Jump to content
  • Welcome to the eG Forums, a service of the eGullet Society for Culinary Arts & Letters. The Society is a 501(c)3 not-for-profit organization dedicated to the advancement of the culinary arts. These advertising-free forums are provided free of charge through donations from Society members. Anyone may read the forums, but to post you must create a free account.

Mini Food Processor Suggestions


DanM
 Share

Recommended Posts

My trusty old Cuisinart 3 cup mini-prep is starting to die. I can smell the motor burning. It has served me well for the past few years and I am tempted to buy another. Are there any other options I should consider, especially commercial models?

Thanks!

"Salt is born of the purest of parents: the sun and the sea." --Pythagoras.

Link to comment
Share on other sites

If your mini-prep has served you well, why are you looking to change? I love mine and they are cheap enough to be practically disposable. I can't imagine there are any commercial versions as restaurants don't usually have much need for tiny processors.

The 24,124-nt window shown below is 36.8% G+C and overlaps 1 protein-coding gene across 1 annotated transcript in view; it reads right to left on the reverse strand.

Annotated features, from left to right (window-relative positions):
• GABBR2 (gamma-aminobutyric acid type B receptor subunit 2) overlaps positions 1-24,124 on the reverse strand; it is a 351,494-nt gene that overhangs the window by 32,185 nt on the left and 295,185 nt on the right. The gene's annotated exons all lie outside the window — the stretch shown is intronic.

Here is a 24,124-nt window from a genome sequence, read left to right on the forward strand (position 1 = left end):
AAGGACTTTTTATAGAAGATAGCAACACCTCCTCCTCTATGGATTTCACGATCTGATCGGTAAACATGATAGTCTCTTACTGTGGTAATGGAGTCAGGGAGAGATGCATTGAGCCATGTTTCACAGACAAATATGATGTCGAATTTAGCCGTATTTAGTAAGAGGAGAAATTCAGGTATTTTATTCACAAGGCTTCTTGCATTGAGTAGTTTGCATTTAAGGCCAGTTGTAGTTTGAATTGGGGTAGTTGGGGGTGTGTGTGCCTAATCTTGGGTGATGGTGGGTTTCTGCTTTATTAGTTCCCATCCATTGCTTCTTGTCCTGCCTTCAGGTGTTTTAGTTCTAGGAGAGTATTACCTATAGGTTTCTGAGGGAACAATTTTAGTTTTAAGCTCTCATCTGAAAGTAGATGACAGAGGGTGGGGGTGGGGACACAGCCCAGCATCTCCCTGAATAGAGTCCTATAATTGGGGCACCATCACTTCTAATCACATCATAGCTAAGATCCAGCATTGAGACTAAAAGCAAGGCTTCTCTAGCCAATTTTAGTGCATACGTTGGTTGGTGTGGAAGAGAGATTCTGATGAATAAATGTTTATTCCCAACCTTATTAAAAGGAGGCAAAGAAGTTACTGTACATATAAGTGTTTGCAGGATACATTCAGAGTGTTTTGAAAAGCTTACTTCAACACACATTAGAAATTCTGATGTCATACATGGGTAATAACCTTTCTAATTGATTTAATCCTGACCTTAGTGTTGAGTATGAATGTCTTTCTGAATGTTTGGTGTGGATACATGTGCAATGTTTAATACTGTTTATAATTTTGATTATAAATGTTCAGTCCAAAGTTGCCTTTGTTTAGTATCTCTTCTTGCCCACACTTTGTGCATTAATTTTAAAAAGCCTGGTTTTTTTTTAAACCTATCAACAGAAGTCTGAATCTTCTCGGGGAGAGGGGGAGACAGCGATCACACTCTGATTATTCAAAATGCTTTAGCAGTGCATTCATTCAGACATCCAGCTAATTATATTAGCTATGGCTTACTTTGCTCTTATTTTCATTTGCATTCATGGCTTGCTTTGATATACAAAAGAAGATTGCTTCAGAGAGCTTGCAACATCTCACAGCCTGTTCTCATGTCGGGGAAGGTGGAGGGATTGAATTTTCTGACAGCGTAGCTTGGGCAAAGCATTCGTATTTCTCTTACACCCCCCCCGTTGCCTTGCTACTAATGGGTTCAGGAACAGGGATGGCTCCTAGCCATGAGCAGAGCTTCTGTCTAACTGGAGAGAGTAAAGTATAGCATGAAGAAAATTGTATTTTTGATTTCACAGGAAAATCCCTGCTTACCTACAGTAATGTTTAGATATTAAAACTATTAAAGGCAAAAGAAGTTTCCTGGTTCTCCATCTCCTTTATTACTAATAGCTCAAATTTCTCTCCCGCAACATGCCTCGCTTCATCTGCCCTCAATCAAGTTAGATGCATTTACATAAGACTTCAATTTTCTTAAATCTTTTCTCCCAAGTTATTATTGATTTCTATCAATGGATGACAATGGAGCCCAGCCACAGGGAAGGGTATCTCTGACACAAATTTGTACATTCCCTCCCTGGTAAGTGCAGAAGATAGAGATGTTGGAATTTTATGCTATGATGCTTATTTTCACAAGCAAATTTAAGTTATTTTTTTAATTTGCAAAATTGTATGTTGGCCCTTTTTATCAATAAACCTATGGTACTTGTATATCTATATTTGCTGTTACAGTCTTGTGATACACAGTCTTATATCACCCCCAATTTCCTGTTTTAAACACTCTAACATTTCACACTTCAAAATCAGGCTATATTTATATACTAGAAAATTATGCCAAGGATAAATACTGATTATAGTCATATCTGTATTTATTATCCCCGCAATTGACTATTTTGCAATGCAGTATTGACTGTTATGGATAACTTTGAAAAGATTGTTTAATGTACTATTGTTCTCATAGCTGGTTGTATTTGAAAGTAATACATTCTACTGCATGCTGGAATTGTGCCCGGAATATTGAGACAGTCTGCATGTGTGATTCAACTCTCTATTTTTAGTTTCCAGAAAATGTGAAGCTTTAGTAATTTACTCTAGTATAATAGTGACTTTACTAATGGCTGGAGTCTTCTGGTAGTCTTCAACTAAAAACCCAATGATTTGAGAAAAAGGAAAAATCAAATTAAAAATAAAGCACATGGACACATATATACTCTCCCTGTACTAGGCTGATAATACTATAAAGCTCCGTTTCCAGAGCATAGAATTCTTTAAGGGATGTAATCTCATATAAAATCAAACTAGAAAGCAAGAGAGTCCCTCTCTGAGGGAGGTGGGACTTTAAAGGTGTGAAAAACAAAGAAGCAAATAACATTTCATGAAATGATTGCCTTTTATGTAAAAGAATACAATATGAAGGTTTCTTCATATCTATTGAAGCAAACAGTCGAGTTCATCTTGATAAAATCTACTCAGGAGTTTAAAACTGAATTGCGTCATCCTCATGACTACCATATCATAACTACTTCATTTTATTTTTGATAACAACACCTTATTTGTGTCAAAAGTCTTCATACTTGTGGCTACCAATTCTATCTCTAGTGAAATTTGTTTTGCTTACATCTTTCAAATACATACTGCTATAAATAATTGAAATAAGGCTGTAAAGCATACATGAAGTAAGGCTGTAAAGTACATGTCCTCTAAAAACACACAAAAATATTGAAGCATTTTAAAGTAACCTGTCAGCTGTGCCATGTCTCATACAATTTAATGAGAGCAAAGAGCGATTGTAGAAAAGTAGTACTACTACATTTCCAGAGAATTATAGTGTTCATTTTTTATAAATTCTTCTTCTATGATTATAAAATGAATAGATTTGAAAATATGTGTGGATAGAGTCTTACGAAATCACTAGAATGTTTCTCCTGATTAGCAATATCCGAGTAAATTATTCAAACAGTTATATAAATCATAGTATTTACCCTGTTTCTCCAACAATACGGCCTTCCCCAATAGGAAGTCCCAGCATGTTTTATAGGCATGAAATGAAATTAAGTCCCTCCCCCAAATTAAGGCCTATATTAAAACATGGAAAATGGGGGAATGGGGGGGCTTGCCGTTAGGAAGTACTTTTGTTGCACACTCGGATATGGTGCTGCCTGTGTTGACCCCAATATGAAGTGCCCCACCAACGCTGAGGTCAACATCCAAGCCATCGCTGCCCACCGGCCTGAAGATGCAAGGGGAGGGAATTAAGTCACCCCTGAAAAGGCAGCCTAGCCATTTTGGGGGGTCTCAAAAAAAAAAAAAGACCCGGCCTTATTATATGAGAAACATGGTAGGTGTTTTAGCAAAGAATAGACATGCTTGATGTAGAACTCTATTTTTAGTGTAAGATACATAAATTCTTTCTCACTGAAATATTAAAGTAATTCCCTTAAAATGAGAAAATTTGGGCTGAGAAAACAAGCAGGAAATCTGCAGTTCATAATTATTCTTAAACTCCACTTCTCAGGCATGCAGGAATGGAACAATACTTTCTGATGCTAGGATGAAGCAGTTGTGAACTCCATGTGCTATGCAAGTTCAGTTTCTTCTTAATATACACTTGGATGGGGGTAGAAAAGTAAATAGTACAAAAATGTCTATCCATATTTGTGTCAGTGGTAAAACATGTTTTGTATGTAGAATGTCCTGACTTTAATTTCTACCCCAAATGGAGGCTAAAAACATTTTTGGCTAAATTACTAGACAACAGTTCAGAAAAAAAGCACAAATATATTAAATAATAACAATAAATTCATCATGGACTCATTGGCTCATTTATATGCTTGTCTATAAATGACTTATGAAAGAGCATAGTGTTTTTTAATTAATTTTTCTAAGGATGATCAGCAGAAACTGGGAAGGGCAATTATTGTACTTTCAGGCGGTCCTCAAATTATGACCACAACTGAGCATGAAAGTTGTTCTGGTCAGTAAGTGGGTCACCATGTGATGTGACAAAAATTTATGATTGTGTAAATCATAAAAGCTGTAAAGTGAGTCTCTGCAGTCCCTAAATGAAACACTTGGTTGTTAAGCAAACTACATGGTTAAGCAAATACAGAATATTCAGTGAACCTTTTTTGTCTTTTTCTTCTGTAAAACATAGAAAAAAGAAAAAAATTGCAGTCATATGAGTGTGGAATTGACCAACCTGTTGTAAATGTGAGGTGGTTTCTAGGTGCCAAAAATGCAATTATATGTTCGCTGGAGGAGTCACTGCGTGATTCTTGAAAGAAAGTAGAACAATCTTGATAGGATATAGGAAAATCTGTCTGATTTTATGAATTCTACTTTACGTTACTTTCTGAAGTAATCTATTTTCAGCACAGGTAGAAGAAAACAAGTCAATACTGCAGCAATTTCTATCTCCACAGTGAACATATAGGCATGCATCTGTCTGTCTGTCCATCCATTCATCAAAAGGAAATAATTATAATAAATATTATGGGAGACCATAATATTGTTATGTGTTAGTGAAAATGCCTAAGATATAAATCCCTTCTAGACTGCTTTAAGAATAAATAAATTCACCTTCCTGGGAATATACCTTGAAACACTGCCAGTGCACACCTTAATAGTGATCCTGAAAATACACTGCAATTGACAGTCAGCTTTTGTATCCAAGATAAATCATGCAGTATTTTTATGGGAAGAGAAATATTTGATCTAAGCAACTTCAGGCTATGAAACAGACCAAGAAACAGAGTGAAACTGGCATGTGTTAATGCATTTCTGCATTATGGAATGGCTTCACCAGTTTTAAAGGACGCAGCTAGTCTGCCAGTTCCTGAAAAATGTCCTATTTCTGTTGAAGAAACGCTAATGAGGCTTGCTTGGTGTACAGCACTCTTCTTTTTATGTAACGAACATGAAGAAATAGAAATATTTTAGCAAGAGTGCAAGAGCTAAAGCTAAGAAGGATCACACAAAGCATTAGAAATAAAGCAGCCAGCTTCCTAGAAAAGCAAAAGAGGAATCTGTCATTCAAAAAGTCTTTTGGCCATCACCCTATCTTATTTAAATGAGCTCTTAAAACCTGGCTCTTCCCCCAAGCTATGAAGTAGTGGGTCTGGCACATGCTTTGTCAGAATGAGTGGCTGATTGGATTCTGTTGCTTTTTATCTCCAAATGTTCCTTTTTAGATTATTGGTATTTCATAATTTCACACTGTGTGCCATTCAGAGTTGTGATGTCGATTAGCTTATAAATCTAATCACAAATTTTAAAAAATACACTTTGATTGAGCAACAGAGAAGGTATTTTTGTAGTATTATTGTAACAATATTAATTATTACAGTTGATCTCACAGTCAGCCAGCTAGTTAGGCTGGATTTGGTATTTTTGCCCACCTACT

Link to comment
Share on other sites

  • 2 years later...

Based on what I've been playing around with in the kitchen these days, I think my next purchase will be a mini food processor.  I'm mostly looking to make some sauces (like peanut sauce) and dressings using fruits and vegetables, maybe chopping and pureeing garlic .... essentially, simple little tasks.

 

I understand that most of these are not very powerful, but for my purposes such a processor should be fine.

 

What do the cognoscenti recommend?

Edited by Shel_B (log)

 ... Shel


 

Link to comment
Share on other sites

Have to back what Lisa says. I have a stick blender. It was basically a second attachment that came with my (admittedly decent) burr grinder. Whenever I want to make curry paste (i.e. lots of ingredients like garlic clove-sized bits and pieces), puree a soup or perform the kind of task you're describing, I load the ingredients into a plastic jug. This was just a cheap, shitty jug. A dollar, maybe two. I intentionally bought something tall so 'splash back' wasn't an issue. You can even puree hot things.